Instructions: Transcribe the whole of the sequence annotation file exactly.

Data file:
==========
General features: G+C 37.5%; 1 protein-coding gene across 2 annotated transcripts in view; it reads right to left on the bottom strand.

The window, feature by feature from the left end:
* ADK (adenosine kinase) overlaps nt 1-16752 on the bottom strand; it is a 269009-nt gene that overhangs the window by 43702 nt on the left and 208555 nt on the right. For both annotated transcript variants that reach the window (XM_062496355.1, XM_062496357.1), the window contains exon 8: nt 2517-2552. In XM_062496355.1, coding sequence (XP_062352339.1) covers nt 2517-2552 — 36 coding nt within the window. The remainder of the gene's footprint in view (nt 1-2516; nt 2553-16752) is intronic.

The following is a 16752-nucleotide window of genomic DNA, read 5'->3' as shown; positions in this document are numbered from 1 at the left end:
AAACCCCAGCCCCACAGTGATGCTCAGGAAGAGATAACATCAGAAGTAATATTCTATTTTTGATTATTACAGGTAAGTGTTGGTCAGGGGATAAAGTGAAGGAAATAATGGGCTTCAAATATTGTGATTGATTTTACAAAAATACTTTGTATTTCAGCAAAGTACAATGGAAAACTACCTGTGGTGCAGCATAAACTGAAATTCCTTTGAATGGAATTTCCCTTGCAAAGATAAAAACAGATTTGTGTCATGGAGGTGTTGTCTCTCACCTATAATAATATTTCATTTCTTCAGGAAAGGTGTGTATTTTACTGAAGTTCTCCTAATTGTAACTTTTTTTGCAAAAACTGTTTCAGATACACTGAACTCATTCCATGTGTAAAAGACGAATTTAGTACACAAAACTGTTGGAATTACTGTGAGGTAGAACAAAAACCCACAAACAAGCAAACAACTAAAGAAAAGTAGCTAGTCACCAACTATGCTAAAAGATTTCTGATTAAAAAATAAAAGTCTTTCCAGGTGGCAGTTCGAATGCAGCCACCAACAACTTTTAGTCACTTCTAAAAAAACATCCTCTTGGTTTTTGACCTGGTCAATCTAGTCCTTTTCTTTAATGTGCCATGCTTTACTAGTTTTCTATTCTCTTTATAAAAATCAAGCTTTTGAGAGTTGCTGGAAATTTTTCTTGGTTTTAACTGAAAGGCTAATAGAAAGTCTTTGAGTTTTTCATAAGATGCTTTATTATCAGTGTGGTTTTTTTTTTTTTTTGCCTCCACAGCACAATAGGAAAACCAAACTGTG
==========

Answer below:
General features: G+C 37.5%; 1 protein-coding gene across 2 annotated transcripts in view; it reads right to left on the bottom strand.

The window, feature by feature from the left end:
* ADK (adenosine kinase) overlaps nt 1-16752 on the bottom strand; it is a 269009-nt gene that overhangs the window by 43702 nt on the left and 208555 nt on the right. For both annotated transcript variants that reach the window (XM_062496355.1, XM_062496357.1), the window contains exon 8: nt 2517-2552. In XM_062496355.1, coding sequence (XP_062352339.1) covers nt 2517-2552 — 36 coding nt within the window. The remainder of the gene's footprint in view (nt 1-2516; nt 2553-16752) is intronic.

The following is a 16752-nucleotide window of genomic DNA, read 5'->3' as shown; positions in this document are numbered from 1 at the left end:
AAACCCCAGCCCCACAGTGATGCTCAGGAAGAGATAACATCAGAAGTAATATTCTATTTTTGATTATTACAGGTAAGTGTTGGTCAGGGGATAAAGTGAAGGAAATAATGGGCTTCAAATATTGTGATTGATTTTACAAAAATACTTTGTATTTCAGCAAAGTACAATGGAAAACTACCTGTGGTGCAGCATAAACTGAAATTCCTTTGAATGGAATTTCCCTTGCAAAGATAAAAACAGATTTGTGTCATGGAGGTGTTGTCTCTCACCTATAATAATATTTCATTTCTTCAGGAAAGGTGTGTATTTTACTGAAGTTCTCCTAATTGTAACTTTTTTTGCAAAAACTGTTTCAGATACACTGAACTCATTCCATGTGTAAAAGACGAATTTAGTACACAAAACTGTTGGAATTACTGTGAGGTAGAACAAAAACCCACAAACAAGCAAACAACTAAAGAAAAGTAGCTAGTCACCAACTATGCTAAAAGATTTCTGATTAAAAAATAAAAGTCTTTCCAGGTGGCAGTTCGAATGCAGCCACCAACAACTTTTAGTCACTTCTAAAAAAACATCCTCTTGGTTTTTGACCTGGTCAATCTAGTCCTTTTCTTTAATGTGCCATGCTTTACTAGTTTTCTATTCTCTTTATAAAAATCAAGCTTTTGAGAGTTGCTGGAAATTTTTCTTGGTTTTAACTGAAAGGCTAATAGAAAGTCTTTGAGTTTTTCATAAGATGCTTTATTATCAGTGTGGTTTTTTTTTTTTTTTGCCTCCACAGCACAATAGGAAAACCAAACTGTG